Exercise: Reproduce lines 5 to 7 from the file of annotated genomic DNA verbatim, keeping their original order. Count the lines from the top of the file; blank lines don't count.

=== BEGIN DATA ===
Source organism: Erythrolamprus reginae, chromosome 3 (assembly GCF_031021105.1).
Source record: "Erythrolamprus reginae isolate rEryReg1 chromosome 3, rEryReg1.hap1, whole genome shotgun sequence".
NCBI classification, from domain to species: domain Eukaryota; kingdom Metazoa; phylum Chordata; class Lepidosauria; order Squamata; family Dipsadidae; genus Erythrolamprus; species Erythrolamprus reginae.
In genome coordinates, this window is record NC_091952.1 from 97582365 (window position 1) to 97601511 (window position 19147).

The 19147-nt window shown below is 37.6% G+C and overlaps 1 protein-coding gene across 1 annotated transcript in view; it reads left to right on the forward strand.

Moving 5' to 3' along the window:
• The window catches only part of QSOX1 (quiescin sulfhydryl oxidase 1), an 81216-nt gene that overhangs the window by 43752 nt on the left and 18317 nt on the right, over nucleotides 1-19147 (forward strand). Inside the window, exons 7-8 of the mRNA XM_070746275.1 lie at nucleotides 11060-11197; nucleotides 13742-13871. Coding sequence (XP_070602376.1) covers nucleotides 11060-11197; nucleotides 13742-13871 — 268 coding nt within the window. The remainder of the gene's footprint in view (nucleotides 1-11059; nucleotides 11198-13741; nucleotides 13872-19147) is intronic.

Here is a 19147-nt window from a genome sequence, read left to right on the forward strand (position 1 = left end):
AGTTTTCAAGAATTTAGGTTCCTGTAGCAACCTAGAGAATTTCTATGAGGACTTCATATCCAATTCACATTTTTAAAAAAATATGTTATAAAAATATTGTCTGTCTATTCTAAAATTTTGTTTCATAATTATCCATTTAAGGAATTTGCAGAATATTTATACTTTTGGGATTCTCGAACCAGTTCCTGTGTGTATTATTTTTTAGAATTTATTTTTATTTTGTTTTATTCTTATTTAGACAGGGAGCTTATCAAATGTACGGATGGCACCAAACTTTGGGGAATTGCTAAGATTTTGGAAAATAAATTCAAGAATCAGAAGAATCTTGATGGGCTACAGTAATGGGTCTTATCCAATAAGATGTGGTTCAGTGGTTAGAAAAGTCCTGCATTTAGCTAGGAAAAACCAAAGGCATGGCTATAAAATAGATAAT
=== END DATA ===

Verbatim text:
The 19147-nt window shown below is 37.6% G+C and overlaps 1 protein-coding gene across 1 annotated transcript in view; it reads left to right on the forward strand.

Moving 5' to 3' along the window:
• The window catches only part of QSOX1 (quiescin sulfhydryl oxidase 1), an 81216-nt gene that overhangs the window by 43752 nt on the left and 18317 nt on the right, over nucleotides 1-19147 (forward strand). Inside the window, exons 7-8 of the mRNA XM_070746275.1 lie at nucleotides 11060-11197; nucleotides 13742-13871. Coding sequence (XP_070602376.1) covers nucleotides 11060-11197; nucleotides 13742-13871 — 268 coding nt within the window. The remainder of the gene's footprint in view (nucleotides 1-11059; nucleotides 11198-13741; nucleotides 13872-19147) is intronic.